Whenever available for the near full-length genomes, we recorded isolate's sample history: the year and geographic location of isolate collection, and patient history including place of birth and drug resistance status (Table 1). This allowed us to relate the isolates phylogeny with their geographic location and the date of sampling (Figure 2). In agreement with Filliol et al, the 55 whole genomes fall into 7 major lineages. We found 4 distinctive sub-lineages of the Beijing strain: 2 sub-lineages formed from strains isolated in USA in 1990–1998 and 2 sub-lineages formed from strains isolated in Western Cape, South Africa. Perhaps not surprisingly, one of the South African Beijing lineages also includes a strain isolated in San Francisco in 2002 (Table 1, Figure 2).
In agreement with previous studies1,2,9, the tree revealed large genetic distance between isolates that were designated related to the Beijing strain. The distances between different strains within the Beijing sub-lineages appear to be roughly comparable to the distances between different F11 and KwaZulu Natal (KZN) lineages, hence the latter are marked by the same light green background color on Figure 2. The distances between the F11 / KZN sub-cluster and Canadian SUMu sequences and H37Rv and H37Ra (colored in distinct shades of green on Figure 2) are comparable to the distances between Beijing sub-clusters. Thus the genetic distances in the hierarchy of relationships in TB lineages are not always consistently represented by commonly used nomenclature conventions and reference strains.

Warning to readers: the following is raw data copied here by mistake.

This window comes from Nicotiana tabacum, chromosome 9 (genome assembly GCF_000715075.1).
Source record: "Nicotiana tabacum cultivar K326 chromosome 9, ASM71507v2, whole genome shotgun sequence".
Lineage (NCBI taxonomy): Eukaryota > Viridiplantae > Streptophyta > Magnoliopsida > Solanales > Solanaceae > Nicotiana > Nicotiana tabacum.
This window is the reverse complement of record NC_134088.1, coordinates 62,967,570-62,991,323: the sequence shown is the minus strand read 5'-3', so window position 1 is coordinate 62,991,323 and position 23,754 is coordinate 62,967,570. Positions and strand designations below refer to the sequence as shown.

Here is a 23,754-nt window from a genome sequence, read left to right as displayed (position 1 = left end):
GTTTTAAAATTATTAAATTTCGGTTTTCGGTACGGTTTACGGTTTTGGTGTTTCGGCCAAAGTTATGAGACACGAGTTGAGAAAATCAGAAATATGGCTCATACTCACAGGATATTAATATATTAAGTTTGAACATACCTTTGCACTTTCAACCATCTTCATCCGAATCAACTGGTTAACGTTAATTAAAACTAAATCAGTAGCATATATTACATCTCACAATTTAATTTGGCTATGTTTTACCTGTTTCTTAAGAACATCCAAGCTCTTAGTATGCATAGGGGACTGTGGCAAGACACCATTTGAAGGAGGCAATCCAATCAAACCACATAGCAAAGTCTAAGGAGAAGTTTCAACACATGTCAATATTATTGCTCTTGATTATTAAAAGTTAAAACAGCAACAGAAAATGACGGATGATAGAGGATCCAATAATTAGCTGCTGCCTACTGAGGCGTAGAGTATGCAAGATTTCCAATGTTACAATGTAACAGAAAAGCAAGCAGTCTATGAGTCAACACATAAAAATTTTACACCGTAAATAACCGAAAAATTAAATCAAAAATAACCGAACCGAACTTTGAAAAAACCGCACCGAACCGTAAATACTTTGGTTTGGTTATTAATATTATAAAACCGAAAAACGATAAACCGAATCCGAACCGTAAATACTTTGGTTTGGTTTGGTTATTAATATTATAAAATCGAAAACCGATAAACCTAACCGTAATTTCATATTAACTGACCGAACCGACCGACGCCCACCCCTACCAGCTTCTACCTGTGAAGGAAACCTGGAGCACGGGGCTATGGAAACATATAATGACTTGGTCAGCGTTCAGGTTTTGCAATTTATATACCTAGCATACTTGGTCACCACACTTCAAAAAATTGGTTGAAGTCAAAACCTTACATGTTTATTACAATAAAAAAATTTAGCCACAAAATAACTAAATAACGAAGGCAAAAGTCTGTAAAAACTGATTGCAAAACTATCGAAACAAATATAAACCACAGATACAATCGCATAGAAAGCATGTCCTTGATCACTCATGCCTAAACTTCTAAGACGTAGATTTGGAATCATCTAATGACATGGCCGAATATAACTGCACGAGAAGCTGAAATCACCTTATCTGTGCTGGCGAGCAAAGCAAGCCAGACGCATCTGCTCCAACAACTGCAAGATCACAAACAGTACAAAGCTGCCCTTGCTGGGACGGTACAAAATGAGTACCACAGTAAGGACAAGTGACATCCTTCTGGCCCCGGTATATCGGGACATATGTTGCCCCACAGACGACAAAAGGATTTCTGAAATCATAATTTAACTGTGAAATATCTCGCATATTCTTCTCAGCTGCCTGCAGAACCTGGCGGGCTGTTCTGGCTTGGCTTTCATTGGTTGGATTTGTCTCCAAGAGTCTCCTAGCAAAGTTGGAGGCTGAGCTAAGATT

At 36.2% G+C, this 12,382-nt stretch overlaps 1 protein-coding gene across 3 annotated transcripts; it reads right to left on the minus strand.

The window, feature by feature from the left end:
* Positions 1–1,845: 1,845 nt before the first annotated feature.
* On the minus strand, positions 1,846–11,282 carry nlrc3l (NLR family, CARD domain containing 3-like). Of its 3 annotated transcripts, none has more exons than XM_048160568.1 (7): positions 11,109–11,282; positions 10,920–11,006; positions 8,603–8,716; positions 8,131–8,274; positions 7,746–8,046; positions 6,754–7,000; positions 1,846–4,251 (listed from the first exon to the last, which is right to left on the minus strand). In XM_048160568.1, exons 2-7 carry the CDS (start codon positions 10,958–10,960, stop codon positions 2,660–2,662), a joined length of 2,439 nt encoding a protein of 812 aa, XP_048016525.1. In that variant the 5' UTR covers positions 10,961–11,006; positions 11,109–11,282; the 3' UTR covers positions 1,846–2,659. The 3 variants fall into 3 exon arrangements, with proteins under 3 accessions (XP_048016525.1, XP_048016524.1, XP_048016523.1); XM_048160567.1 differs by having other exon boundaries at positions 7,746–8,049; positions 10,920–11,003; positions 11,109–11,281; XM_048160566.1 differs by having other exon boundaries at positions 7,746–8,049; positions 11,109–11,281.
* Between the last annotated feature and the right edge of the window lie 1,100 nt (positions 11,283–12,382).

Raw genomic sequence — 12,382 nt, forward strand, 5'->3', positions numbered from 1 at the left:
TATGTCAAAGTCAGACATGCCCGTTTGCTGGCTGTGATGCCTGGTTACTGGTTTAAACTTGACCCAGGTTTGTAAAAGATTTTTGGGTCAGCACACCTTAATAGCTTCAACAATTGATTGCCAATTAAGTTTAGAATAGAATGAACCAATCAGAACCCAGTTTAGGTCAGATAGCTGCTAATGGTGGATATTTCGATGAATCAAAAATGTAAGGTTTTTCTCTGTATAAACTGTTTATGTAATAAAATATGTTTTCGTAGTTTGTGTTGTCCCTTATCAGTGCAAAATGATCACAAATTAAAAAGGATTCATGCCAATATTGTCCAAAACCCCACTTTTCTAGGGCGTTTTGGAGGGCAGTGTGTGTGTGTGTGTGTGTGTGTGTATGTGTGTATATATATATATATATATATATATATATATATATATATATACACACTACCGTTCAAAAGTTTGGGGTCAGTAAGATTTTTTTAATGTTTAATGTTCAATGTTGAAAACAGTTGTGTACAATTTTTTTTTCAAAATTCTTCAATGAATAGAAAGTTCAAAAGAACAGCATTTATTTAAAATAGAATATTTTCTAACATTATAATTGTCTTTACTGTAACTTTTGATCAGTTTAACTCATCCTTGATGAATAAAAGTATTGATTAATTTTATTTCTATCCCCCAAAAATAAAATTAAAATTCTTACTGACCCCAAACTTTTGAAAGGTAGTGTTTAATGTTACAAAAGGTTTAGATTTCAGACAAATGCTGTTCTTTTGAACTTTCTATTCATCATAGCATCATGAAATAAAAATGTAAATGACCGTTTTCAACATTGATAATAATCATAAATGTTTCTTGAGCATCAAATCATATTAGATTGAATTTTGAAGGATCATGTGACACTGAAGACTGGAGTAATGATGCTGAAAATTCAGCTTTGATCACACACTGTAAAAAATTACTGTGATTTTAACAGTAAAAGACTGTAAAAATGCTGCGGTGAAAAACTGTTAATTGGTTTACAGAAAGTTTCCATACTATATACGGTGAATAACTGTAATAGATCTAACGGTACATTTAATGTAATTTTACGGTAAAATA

WGS derived phylogenies build a framework upon which questions about evolution, transmission, and drug resistance can be asked. The last of these is of particular interest as drug resistant strains have stymied the treatment of tuberculosis, leading to the need for novel therapeutics and carefully designed treatment regimens. When different levels of drug resistance are observed among highly related strains, such as the KZN strains and the Beijing strains from the Western Cape of South Africa, it provides an opportunity for improved clarity and resolution in mapping the acquisition and spread of drug resistance.